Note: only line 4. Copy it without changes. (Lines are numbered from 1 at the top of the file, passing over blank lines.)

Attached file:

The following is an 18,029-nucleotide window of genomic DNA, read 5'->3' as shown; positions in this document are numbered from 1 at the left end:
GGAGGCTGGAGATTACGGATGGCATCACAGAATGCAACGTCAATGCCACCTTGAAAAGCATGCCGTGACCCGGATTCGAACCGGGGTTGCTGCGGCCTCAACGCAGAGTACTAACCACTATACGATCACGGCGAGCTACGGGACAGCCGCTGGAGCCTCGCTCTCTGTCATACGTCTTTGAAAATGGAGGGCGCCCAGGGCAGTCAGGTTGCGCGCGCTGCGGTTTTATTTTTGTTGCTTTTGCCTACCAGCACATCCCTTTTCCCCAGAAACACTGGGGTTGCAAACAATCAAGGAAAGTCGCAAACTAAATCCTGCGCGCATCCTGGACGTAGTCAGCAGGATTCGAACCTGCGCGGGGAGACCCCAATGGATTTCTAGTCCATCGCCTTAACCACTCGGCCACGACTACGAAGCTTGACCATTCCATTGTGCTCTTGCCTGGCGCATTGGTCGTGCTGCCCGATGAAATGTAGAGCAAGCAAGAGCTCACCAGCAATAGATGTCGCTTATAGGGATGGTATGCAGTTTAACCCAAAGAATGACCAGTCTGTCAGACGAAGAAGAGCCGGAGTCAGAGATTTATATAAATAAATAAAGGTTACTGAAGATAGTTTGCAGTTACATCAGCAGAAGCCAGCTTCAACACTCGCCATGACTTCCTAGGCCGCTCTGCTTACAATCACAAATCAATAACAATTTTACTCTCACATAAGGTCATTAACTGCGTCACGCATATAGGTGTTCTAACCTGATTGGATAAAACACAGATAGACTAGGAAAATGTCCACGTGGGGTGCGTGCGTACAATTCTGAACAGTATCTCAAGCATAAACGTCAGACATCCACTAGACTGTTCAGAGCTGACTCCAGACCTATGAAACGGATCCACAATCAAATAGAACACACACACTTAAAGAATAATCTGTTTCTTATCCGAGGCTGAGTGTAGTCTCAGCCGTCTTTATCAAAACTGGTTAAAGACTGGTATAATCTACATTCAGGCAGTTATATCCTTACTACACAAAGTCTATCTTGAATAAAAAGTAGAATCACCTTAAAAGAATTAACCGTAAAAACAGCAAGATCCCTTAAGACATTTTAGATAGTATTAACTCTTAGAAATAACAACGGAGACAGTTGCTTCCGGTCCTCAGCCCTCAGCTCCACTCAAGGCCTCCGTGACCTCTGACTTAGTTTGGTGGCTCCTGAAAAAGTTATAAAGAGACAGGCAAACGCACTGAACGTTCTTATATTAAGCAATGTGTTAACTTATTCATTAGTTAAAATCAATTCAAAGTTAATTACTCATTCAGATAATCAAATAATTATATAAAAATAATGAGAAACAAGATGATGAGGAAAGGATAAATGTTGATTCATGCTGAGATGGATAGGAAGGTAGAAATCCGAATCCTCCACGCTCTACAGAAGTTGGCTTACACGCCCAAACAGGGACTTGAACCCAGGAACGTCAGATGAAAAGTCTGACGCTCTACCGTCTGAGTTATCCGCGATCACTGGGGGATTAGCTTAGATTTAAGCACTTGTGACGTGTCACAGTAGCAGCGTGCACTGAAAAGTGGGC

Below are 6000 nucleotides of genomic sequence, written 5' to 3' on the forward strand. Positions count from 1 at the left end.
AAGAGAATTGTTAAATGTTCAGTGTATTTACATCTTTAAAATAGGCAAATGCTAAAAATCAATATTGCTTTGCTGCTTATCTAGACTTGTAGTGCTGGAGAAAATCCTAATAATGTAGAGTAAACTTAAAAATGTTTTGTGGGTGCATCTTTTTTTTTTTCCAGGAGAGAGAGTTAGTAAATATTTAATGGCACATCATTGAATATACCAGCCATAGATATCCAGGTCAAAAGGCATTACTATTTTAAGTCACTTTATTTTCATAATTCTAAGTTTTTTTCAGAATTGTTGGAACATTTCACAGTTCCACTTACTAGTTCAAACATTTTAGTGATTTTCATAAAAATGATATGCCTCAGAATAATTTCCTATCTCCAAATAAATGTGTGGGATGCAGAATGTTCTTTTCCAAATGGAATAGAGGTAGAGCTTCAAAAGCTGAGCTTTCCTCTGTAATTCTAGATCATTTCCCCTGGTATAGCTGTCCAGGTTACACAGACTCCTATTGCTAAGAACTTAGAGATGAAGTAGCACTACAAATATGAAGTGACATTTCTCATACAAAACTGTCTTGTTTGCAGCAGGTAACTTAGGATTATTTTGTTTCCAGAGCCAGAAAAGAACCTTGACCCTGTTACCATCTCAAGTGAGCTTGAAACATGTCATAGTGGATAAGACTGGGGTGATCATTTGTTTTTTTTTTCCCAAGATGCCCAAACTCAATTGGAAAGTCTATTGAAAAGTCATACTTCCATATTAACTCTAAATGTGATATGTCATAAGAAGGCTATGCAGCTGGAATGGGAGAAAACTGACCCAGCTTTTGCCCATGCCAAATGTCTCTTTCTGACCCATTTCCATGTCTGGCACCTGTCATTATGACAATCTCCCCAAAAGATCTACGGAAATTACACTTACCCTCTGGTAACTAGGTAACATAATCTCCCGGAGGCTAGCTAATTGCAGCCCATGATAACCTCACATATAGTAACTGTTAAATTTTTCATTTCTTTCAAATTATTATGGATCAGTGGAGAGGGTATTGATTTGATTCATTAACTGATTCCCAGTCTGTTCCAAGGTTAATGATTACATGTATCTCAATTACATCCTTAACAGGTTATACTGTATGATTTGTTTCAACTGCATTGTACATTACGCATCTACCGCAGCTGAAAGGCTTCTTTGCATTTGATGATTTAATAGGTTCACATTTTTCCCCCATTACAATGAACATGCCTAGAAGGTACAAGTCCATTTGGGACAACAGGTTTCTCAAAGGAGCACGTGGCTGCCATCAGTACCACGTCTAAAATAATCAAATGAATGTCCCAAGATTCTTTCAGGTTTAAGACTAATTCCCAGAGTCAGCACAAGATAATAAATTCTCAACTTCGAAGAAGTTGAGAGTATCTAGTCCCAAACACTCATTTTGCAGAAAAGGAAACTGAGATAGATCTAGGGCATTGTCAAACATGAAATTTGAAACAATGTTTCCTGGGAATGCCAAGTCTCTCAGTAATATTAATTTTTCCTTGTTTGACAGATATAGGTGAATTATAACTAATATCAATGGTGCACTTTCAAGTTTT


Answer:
AAGAGAATTGTTAAATGTTCAGTGTATTTACATCTTTAAAATAGGCAAATGCTAAAAATCAATATTGCTTTGCTGCTTATCTAGACTTGTAGTGCTGGAGAAAATCCTAATAATGTAGAGTAAACTTAAAAATGTTTTGTGGGTGCATCTTTTTTTTTTTCCAGGAGAGAGAGTTAGTAAATATTTAATGGCACATCATTGAATATACCAGCCATAGATATCCAGGTCAAAAGGCATTACTATTTTAAGTCACTTTATTTTCATAATTCTAAGTTTTTTTCAGAATTGTTGGAACATTTCACAGTTCCACTTACTAGTTCAAACATTTTAGTGATTTTCATAAAAATGATATGCCTCAGAATAATTTCCTATCTCCAAATAAATGTGTGGGATGCAGAATGTTCTTTTCCAAATGGAATAGAGGTAGAGCTTCAAAAGCTGAGCTTTCCTCTGTAATTCTAGATCATTTCCCCTGGTATAGCTGTCCAGGTTACACAGACTCCTATTGCTAAGAACTTAGAGATGAAGTAGCACTACAAATATGAAGTGACATTTCTCATACAAAACTGTCTTGTTTGCAGCAGGTAACTTAGGATTATTTTGTTTCCAGAGCCAGAAAAGAACCTTGACCCTGTTACCATCTCAAGTGAGCTTGAAACATGTCATAGTGGATAAGACTGGGGTGATCATTTGTTTTTTTTTTCCCAAGATGCCCAAACTCAATTGGAAAGTCTATTGAAAAGTCATACTTCCATATTAACTCTAAATGTGATATGTCATAAGAAGGCTATGCAGCTGGAATGGGAGAAAACTGACCCAGCTTTTGCCCATGCCAAATGTCTCTTTCTGACCCATTTCCATGTCTGGCACCTGTCATTATGACAATCTCCCCAAAAGATCTACGGAAATTACACTTACCCTCTGGTAACTAGGTAACATAATCTCCCGGAGGCTAGCTAATTGCAGCCCATGATAACCTCACATATAGTAACTGTTAAATTTTTCATTTCTTTCAAATTATTATGGATCAGTGGAGAGGGTATTGATTTGATTCATTAACTGATTCCCAGTCTGTTCCAAGGTTAATGATTACATGTATCTCAATTACATCCTTAACAGGTTATACTGTATGATTTGTTTCAACTGCATTGTACATTACGCATCTACCGCAGCTGAAAGGCTTCTTTGCATTTGATGATTTAATAGGTTCACATTTTTCCCCCATTACAATGAACATGCCTAGAAGGTACAAGTCCATTTGGGACAACAGGTTTCTCAAAGGAGCACGTGGCTGCCATCAGTACCACGTCTAAAATAATCAAATGAATGTCCCAAGATTCTTTCAGGTTTAAGACTAATTCCCAGAGTCAGCACAAGATAATAAATTCTCAACTTCGAAGAAGTTGAGAGTATCTAGTCCCAAACACTCATTTTGCAGAAAAGGAAACTGAGATAGATCTAGGGCATTGTCAAACATGAAATTTGAAACAATGTTTCCTGGGAATGCCAAGTCTCTCAGTAATATTAATTTTTCCTTGTTTGACAGATATAGGTGAATTATAACTAATATCAATGGTGCACTTTCAAGTTTT